Loughlin, Giannulli to serve prison time for college scam

Actress Lori Loughlin, front, and her husband, clothing designer Mossimo Giannulli, left, depart federal court in Boston after a hearing April 3, 2019, in a nationwide college admissions bribery scandal.

Loughlin, Giannulli to serve prison time for college scam

"Full House” actress Lori Loughlin has agreed to serve two months behind bars and her fashion designer husband, Mossimo Giannulli, has agreed to serve five months as part of a deal to plead guilty to cheating the college admissions process, according to court papers filed Thursday.

Loughlin, 55, and Giannulli, 56, are scheduled to plead guilty Friday via video conference before a federal judge in Boston, who must approve the deal.

It's a stunning reversal for the famous couple who insisted for the last year they were innocent and that investigators had fabricated evidence against them. Their decision comes about two weeks after the judge rejected their bid to dismiss the case over allegations of misconduct by federal authorities.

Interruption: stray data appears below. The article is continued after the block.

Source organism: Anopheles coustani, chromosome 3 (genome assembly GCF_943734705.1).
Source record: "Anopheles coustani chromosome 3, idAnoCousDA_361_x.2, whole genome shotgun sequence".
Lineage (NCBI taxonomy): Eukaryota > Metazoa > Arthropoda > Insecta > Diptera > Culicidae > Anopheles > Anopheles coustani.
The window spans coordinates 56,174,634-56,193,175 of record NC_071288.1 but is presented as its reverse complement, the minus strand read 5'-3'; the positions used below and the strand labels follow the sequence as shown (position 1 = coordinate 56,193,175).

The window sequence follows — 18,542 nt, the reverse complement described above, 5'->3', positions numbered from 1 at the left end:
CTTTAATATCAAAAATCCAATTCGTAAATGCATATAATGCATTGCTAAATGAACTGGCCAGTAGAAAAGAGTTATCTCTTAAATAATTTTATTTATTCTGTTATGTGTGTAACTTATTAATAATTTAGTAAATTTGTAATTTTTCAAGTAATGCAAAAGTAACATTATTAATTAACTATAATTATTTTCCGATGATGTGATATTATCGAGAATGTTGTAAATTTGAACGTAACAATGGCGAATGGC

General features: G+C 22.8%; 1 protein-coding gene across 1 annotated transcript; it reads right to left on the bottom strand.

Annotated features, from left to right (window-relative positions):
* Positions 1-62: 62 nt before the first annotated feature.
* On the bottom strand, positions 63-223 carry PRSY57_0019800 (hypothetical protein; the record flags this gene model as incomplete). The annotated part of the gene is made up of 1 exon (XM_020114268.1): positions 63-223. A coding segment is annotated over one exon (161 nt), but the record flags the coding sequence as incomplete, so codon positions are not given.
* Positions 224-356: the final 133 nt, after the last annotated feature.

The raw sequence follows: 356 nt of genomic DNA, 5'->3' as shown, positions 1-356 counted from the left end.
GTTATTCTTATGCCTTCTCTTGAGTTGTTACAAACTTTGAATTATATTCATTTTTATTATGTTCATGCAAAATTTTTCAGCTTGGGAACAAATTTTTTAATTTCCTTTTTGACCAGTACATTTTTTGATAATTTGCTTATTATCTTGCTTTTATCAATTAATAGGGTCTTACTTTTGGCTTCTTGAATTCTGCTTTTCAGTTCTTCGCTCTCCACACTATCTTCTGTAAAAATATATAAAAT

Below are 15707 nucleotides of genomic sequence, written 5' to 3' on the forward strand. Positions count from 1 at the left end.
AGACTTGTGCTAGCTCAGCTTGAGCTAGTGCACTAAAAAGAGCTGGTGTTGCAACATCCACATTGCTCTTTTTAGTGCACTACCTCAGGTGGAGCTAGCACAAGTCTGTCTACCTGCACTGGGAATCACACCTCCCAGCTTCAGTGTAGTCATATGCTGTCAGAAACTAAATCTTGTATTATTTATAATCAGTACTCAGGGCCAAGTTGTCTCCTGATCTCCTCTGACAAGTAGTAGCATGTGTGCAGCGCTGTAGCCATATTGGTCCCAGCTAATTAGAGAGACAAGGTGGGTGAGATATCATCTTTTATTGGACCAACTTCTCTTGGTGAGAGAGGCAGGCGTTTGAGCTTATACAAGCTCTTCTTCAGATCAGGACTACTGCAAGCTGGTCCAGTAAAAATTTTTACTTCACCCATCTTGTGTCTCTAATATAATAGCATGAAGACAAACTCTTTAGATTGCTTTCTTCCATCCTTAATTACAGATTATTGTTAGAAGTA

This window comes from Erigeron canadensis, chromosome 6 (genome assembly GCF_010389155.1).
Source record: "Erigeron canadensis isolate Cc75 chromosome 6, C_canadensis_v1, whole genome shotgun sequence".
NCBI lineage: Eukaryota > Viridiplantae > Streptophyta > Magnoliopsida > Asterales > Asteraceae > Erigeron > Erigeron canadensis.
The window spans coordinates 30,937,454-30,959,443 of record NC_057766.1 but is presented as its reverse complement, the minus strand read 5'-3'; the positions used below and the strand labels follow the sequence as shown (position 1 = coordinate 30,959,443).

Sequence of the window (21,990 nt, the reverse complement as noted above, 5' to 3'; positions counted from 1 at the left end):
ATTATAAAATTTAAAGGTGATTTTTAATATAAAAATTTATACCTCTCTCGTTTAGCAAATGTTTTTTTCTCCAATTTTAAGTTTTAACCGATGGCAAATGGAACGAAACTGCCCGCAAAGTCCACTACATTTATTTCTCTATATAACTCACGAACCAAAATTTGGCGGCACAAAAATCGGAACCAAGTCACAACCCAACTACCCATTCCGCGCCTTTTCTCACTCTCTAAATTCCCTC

“I think they made a calculated assessment that the risks were just too great” to bring the case to trial, said former federal prosecutor Bradley Simon.

They were scheduled to go to trial in October on charges that they paid $500,000 in bribes to get their two daughters into the University of Southern California as crew team recruits, even though neither of them played the sport. They helped create fake athletic profiles for their daughters by sending the admitted ringleader of the scheme, admissions consultant Rick Singer, photos of the teens posing on rowing machines, authorities said.

Little Richard laid to rest at Alabama alma mater

HUNTSVILLE, Ala. — Little Richard was remembered not just as a rock ‘n’ roll pioneer but a man of generosity and faith at a memorial service at his alma mater where he was laid to rest Wednesday.

Mourners gathered at Oakwood University to pay their respects, many wearing face masks and standing a few feet apart at the outdoor service at the school's cemetery.

“What I really remember about Richard was not his stage performances, which were certainly formidable, but what I remember most about Brother Richard, not Little Richard, but Brother Richard, was his incredible kindness and his generosity to people,” said university President Leslie Pollard, who knew Little Richard personally.

“I remember those of us riding around with him in Los Angeles, and he’d have money in the trunk of his car. Why he had money in the trunk of his car, only he knew, but he would take money out and give it to homeless people,” Pollard said. “He was a very generous and giving person.”

He also spoke of the thoughtfulness of the singer, who throughout his career sold more than 30 million records.

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